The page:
Dancer Oona Goes Soft on Belfast

Choreographer and dancer Oona Doherty partners with David Holmes to put her slant on the city as part of the Belfast International Arts Festival

Dancer Oona Doherty's production, Hard to Be Soft: A Belfast Prayer, which opens at the MAC tonight is a reflection on the city and the experiences and realities of people living here today.

Co-commissioned by Prime Cut Productions, Belfast International Arts Festival, Dublin Dance Festival and the Abbey Theatre, the production is supported by the British Council and the Arts Council of Northern Ireland, and has been in development for two years – beginning with the first part of the saga, Lazarus and the Birds of Paradise.

Since then, the piece has grown, including her previous show Hope Hunt, which was performed at Belfast’s Hydebank prison and won her impressive accolades including the Total Theatre Award and The Place Dance Award at this year’s Edinburgh Festival.

For Doherty, this production is a four-part 'physical prayer' for Belfast, a city she now considers home, having moved here from London as a child.

Speaking about the city, she said: 'When I moved to Belfast as a ten-year-old it was definitely a bit of a culture shock. I was living on the Falls Road, had a strong North London accent and wore different types of clothes. It took a wee bit of adjustment to fit in.

'It was easier for me than my brother though - I was considered the quirky girl who studied drama and dance, while for him, being a teenage boy in a Catholic school with a British accent had its own set of problems – they still wrote; ‘Brits get out.’

'Though I do remember one year the school play was Oliver –  and as the only Londoner at St. Louise’s I was raging when I didn’t get the lead – showbiz was brutal even back then (She did however play one of Fagan’s boys in the end).

'Saying that, if I hadn’t moved here, I wouldn’t have met [dance teacher at St Louise’s Comprehensive College] Marie Mannion or Susan McMillan [who runs a school of dance], and never started dancing. That’s what made Belfast class – and I became a mover.'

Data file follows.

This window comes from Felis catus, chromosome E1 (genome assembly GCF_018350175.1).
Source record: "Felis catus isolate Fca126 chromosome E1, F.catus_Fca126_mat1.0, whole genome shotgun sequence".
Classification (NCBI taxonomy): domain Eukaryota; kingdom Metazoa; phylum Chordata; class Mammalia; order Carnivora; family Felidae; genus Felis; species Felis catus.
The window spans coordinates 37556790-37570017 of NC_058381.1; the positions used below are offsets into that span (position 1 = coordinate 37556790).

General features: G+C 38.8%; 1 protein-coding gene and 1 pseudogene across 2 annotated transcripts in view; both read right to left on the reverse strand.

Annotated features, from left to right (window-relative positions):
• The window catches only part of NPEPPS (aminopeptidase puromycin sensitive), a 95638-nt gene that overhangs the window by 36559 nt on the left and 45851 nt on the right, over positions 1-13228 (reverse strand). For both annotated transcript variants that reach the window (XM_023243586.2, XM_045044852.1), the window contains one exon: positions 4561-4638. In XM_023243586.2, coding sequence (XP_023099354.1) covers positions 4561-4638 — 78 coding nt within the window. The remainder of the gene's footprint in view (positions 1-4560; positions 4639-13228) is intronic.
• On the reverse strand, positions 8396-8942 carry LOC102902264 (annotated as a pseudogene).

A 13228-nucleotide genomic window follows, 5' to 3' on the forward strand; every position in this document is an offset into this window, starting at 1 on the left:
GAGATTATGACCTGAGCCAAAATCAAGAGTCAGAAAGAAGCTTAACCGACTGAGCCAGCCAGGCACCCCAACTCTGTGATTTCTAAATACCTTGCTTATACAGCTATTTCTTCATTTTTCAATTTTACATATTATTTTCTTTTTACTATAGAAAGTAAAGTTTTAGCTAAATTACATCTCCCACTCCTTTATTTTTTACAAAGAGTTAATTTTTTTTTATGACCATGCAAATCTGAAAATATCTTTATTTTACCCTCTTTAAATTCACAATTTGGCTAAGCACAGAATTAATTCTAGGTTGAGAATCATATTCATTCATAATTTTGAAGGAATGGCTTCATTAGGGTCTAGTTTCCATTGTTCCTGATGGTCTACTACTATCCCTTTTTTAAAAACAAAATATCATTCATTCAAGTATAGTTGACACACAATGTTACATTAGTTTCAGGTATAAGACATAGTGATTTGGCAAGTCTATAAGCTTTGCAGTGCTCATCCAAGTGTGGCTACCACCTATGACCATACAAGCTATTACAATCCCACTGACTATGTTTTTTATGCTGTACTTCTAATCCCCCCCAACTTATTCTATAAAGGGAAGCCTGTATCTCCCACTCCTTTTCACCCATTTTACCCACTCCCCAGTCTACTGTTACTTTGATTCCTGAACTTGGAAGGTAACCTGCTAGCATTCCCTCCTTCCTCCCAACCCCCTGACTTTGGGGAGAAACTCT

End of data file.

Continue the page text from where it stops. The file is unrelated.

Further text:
Known for making gritty, raw work, that challenges masculinity and social norms, in Hard to be Soft Doherty creates an alternative reality for Belfast.

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She said: 'For me, what’s missing in Belfast is platonic love and physical contact; especially among working class men, but I think this is a western cultural thing and is seen as a sign of weakness. Things like hugging or holding hands, regardless of gender or age are important and I think induce openness and empathy.

'I truly believe people also need to move their body more and for movement to induce pleasure rather than just to change the way we look to fit western ideals of beauty.'

Doherty through Hard to Be Soft also highlights what makes Belfast so special.

She said: 'Belfast has always had its own original style. From the hardness of the Belfast accent and the way we say things, to the beauty of our landscapes and our music scene -we have an original way that we do things and we should be proud and open about that. For one thing, people here can really dance – it might be drink fuelled and escapism – but it’s different from anywhere else.'

The production sees Doherty collaborate with renowned Belfast DJ, producer and composer David Holmes:

'Many people recommended David to me when I explained what I was trying to do energetically with the work – he’s been in the scene from the start, stirring up energy and helping people to open up. When people let go through music there is no hierarchy or status – its free and its punk and its socialist. David is a legend for a reason and is like Belfast’s version of the Greek God Dionysus – providing the perfect soundtrack for Hard to be Soft.'

Also speaking about the production was David Alderdice, Director, British Council Northern Ireland. He said: 'It is a great pleasure to support Oona and Hard to Be Soft at this year’s Belfast International Arts Festival.

'This thought-provoking and award-winning performance is a must-see, and a great example of the innovative and diverse dance scene in Northern Ireland, with Doherty one of the most exciting talents to emerge in contemporary dance in recent years. We are also delighted to get the chance to collaborate again with the Arts Council Northern Ireland and Prime Cut Productions.;

After the Belfast International Arts Festival Doherty will tour Hope Hunt nationwide, before taking Hard to be Soft on tour. Hard to Be Soft premieres at the MAC, Belfast on Thursday, October 26 and runs until October 28. Tickets can be bought from https://themaclive.com/.

For more information on work British Council Northern Ireland does in the Arts, visit http://nireland.britishcouncil.org, Twitter: @BCouncil_NI or  Facebook: www.facebook.com/britishcouncil.org